With half a mile to go I was struggling. I think I’d hit the wall and I was half running, half walking – knowing that I only had a few hundred metres to go. All of a sudden I made a left turn and there, like an oasis, was the finish! Amazingly I found my legs and sprinted down the bouncy castle like matting to cross the line in 2:34:17. I had come 8773 of 9652 runners. There were a thousand people slower than me. Awesome!
Once I’d crossed the line I went to get my medal and goodie bag. Despite the fact that the organisers had asked for T-shirt size, there were no medium T-shirts left, only XS, L and XL. I hunted about for a bit and then decided that a large T-shirt would do. I got my photo taken with my medal and wandered out to find my husband.
We’d decided to meet at the family reunion section, but neither of us could find it. Instead I headed for the beer tent, knowing that he wouldn’t be too far away from a free beer sign! I wanted to find the Diabetes UK tent and say hello. There were five main charities and many more smaller ones, Diabetes UK being one of the smaller ones. I didn’t get a post-race massage, but I did get thanks, an additional medal and a goodie bag. They’d even laid on sandwiches, fruit and water. It was getting on for 11am and we headed away to get the shuttle bus as the last one left at 12.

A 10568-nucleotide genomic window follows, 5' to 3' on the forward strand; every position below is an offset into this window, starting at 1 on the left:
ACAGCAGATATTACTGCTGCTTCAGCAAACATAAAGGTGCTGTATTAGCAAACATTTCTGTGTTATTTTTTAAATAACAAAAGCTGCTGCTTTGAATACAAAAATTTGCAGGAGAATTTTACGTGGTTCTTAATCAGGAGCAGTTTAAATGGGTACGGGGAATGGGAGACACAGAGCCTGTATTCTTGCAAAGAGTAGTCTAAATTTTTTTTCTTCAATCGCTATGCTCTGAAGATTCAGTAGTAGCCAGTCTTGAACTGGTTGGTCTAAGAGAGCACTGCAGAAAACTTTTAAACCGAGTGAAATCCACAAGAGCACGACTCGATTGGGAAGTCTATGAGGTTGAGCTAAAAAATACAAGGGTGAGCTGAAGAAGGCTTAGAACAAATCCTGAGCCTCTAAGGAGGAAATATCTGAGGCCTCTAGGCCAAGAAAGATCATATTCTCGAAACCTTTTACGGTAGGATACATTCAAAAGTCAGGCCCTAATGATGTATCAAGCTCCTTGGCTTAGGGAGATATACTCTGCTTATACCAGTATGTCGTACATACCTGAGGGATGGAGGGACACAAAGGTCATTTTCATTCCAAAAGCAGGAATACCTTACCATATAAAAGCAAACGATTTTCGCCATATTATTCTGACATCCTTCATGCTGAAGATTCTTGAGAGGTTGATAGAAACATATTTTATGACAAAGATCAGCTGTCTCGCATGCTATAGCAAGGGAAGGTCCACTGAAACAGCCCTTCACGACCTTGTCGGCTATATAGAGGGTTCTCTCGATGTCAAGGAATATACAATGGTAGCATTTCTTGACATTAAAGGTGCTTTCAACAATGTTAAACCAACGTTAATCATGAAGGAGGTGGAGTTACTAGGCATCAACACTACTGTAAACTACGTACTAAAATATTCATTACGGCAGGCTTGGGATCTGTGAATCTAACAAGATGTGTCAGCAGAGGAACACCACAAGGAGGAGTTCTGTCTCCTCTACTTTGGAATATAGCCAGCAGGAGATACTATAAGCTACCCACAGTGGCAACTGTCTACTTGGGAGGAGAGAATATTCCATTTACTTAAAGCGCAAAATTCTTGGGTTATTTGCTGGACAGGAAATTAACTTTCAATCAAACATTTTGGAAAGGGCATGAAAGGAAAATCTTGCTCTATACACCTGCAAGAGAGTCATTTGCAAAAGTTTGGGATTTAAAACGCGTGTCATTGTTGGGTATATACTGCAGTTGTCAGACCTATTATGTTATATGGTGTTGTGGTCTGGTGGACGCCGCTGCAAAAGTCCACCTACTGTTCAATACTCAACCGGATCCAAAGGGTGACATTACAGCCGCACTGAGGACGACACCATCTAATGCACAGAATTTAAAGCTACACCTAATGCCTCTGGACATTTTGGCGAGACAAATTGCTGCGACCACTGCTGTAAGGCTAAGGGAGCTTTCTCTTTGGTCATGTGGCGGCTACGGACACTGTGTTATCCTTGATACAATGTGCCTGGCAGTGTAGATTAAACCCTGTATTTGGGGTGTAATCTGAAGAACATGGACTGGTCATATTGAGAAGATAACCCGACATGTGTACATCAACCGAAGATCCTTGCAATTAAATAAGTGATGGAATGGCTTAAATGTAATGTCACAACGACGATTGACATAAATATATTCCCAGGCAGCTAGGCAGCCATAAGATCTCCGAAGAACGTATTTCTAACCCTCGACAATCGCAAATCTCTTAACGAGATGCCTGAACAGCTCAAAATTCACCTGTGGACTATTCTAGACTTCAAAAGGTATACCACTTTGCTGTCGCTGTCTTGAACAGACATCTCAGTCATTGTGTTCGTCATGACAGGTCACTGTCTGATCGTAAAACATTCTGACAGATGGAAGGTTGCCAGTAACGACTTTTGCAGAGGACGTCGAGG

It was a tough walk, mostly uphill, to get to the park and ride car park. At one point I had to stop; my poor muscles were weeping! Once we reached the car park we joined a massive queue, not knowing where the queue was heading or what we were queuing for! There were a few buses parked up, but no one was there directing the queue. It turned out that the two buses we were queuing past were our buses, but no one knew until we overheard the driver saying where he was heading next. All of a sudden his bus filled up!
The rest of the day was spent relaxing and eating and I’m happy to report that I suffered no real ill-effects of my run. I went for a walk along the prom this morning, met a marathoner still proudly wearing his medal 24 hours later, and I’m feeling fine. You’d never really know that I’d run a half marathon the day before. I wondered if I’d really pushed myself hard enough, thinking that maybe if I’d pushed harder I’d be hurting more today, but I think I just prepared myself well and did all the right things afterwards. I stretched immediately, had a post run soya milk shake (for muscle repair), ate an apple (anti-inflammatory properties) and continued to stretch out gently throughout the afternoon. I know that at miles 12 and 13 I could give no more, so to think I’d not tried hard enough is just silly. I think I was a victim of the weather again, sadly. One day I get another ideal race, like the Great North Run was, and get close to beating that PB.
Will I do this race again? The answer is simple. No. For so many reasons I didn’t enjoy this experience. It was far too busy a race, the route was far too narrow in places and in some sections we were actually stationary. The getting to and from the start and finish was a total nightmare. It took far too long and was far too disorganised. The race itself was great – the weather couldn’t be helped. I’m destined for smaller races, even if I’m last I think!